This grant will support LTSC's Senior Safety Program that helps seniors stay safe both at home and when walking. Through our multilingual workshops, seniors learn what to do in an emergency at home including natural disasters, fires and utility issues. Many of our seniors do not speak English and do not have access to this information through the normal channels. Seniors also face safety issues while walking so the program provides pedestrian safety workshops that discuss crosswalk procedures, vehicular traffic issues, bicyclists and broken sidewalks. Little Tokyo is a pedestrian friendly neighborhood and LTSC is working to keep it that way for seniors, residents and visitors. 
LTSC would like to thank Edison International for its support of our program to increase safety in our neighborhood.

Budokan Update

Last August, it was reported that fundraising for Budokan of Los Angeles, a multi-purpose recreational facility to be built in Little Tokyo, had reached the 80% mark of a $23.5 million goal. 
In the six months since then, this project received an additional $1.1 million from foundations and major donors. "We are closer than ever to breaking ground, but there is an urgency to reach our fundraising goal as soon as possible. Construction costs for materials and labor have been rising so we have to do all we can to stay ahead of the curve," said Mike Murase, the director of the campaign. 
A grassroots committee has been formed to broaden our efforts and to reach out to players and leagues, including basketball, volleyball and martial arts. "We're counting on the community to become volunteers and contributors to Budokan, which will be a hallmark project for future generations," said Kim Kawasaki, Community Gifts Manager. "I invite everyone to contact me directly at This e-mail address is being protected from spambots. You need JavaScript enabled to view it to get involved or to get information."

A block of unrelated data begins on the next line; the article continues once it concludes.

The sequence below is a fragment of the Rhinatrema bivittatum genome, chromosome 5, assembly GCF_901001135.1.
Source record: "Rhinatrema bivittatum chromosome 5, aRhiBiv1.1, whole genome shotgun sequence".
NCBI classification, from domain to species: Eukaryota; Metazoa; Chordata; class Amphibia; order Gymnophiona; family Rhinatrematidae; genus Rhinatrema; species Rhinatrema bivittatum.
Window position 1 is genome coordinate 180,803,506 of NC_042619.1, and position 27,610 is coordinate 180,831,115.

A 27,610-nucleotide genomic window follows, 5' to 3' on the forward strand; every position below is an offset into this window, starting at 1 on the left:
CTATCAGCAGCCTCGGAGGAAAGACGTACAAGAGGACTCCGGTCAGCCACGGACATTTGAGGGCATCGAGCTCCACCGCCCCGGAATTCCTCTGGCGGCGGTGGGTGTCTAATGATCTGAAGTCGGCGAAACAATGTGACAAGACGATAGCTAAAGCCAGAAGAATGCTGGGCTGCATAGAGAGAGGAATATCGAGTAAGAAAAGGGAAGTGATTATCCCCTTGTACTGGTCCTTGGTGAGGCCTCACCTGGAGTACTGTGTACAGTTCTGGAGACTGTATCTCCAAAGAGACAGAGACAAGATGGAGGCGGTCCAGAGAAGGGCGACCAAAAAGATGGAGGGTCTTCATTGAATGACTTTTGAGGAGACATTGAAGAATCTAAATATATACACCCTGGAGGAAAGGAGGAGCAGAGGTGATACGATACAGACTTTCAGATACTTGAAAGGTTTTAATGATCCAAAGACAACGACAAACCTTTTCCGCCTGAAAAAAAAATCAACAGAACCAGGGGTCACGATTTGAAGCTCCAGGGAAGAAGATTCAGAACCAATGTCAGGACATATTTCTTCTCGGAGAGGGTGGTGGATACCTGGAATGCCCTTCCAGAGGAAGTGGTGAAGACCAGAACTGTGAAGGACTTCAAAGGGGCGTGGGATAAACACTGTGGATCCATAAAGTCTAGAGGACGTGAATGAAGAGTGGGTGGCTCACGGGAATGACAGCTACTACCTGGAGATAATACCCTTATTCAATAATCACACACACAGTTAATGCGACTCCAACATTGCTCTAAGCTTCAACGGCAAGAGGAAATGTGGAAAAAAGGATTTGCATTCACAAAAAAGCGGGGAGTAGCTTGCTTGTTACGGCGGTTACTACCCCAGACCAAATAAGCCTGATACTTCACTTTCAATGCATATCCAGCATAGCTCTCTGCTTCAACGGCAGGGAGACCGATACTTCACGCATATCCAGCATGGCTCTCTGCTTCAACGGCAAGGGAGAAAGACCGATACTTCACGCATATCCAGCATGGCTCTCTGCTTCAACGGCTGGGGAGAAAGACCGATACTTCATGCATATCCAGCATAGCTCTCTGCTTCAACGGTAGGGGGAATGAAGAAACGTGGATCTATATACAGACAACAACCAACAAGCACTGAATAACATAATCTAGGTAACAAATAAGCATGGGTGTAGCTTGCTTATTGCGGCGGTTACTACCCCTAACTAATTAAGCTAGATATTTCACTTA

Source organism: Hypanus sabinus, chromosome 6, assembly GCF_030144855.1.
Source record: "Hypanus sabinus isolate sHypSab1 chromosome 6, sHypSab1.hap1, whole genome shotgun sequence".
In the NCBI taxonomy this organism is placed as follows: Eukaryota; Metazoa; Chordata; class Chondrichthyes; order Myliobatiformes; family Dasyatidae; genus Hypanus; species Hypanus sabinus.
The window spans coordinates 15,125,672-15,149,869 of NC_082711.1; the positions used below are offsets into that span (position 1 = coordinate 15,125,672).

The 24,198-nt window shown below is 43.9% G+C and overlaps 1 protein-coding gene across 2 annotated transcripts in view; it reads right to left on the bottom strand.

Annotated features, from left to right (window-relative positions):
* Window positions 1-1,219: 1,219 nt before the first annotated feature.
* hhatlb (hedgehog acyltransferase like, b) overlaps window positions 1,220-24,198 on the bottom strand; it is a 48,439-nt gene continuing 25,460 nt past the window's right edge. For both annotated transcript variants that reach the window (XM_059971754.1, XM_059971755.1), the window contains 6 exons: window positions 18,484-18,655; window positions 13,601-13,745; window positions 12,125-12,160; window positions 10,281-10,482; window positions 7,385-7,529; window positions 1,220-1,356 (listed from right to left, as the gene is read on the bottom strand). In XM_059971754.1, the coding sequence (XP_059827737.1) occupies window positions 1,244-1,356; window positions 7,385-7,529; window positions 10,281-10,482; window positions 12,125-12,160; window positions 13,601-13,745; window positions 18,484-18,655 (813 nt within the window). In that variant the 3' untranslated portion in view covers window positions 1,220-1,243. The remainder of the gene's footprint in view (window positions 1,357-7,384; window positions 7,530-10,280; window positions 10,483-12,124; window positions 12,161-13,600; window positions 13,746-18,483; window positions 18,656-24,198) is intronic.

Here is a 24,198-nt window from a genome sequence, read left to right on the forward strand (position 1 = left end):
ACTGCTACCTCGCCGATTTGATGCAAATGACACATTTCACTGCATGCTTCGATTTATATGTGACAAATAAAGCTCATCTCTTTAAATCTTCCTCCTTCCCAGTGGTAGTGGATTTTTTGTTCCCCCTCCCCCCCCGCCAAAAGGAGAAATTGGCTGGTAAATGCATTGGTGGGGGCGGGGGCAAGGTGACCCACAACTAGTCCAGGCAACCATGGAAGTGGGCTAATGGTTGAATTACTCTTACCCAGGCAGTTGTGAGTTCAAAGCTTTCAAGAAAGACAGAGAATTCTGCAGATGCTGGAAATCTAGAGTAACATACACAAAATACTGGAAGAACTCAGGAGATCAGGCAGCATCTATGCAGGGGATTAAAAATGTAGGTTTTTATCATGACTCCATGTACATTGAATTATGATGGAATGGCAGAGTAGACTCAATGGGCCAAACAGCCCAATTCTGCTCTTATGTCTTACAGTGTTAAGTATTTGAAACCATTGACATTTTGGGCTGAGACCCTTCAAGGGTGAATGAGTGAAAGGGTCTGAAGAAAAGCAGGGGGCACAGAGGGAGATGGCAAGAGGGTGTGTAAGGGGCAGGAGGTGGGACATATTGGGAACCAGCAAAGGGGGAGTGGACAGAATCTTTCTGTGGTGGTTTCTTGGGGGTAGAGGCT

"We are very pleased that Toyota donated a Highlander Hybrid as a raffle prize. We will soon be launching a major outreach and ticket-selling effort," said Little Tokyo Service Center Executive Director Dean Matsubayashi. Additional news to come! 

Upcoming Events:

February 19 - South Bay Open House, RSVP here
April 30 - BoLA Dance - Purchase Tickets Here
May 7 - Yasuko Sakamoto's Retirement Luncheon
September 10 - Asian Pacific Islander Small Business Program (APISBP) Expo, more info here 
October 15 - Asians for Miracle Marrow Match (A3M) Starnight 25th Anniversary Dinner

Green Tip Of The Month

Reduce, Reuse, Recycle
Recycling five plastic bottles will save enough energy to run a laptop computer for 10.4 hours.
Go to http://www.epa.gov/recycle to learn more.

Donor Shout Out!

January Donors

Thank you for your support!
Akemi Arakaki
Dennis Arguelles
Marcia Avent
Dean Hiraga
Takahiro Ide
Big Island Candies
Dr. Kenji Irie
Paul H. Iwahashi
Pauline & Dick Kaku
Gary Kanemoto
Mizue Katayama
Mark Kawauchi
Dawn & Alan Kita
Jennifer & Craig Kotani
Eric Kurimura
Kathy & Mark Masaoka
Teresa & Robert Matsushima
Gary Mikuni
The Estate of Harry Mitsuuchi
Masaharu Motoyama
Trisha Murakawa & Warren Wong
Daryl Narimatsu
Yvonne & Alan Nishio
Miguel Nunez
Hit Ohara
Dean Okamura
Jung Hee Park
Sheryl & Motohiro Shimizu
Gayle Sonne
Diane Tan
Keith Umemoto
Emily & Dan Weaver
Sandra & Ken Yamashiro
Nora & Norman Yamauchi
In Memory of Henry C. Itow
Setsuko Itow
In Memory of Eiko Mitoma
Jennifer Ayran
Jean & Bill Fiske
Iris Yuan
In Memory of Chor Chai Tan
Marie Tan
#GivingTuesday Donations
Misako Miyagawa
Budokan of Los Angeles Donations
Akemi Arakaki
Julian Ely
Jeff & Namy Folick
Masami & Shinko Hanabusa
Grace S. Hiura
Janet Hasegawa & Cliff Chu
Scott Ito & Nan Lee
Kimberly Kawasaki
Mike Murase & June Hibino
JFAK Architects
Patricia Nagano
Erich Nakano & Sandra Viera
Arlene Shinohara
Southern California Naginata Foundation
Edwin Takahashi
Norito & Takaye Takamoto
James Toma
Ruth & Bill Watanabe
In-kind Donations
GreyBox, LLC
Lily & John Lew
Colleen Seto-Gee & Douglas Gee
April Yamamoto
Vehicle Donations
Shieko & Donald Aiso
Alison Booth
Corrine Tokunaga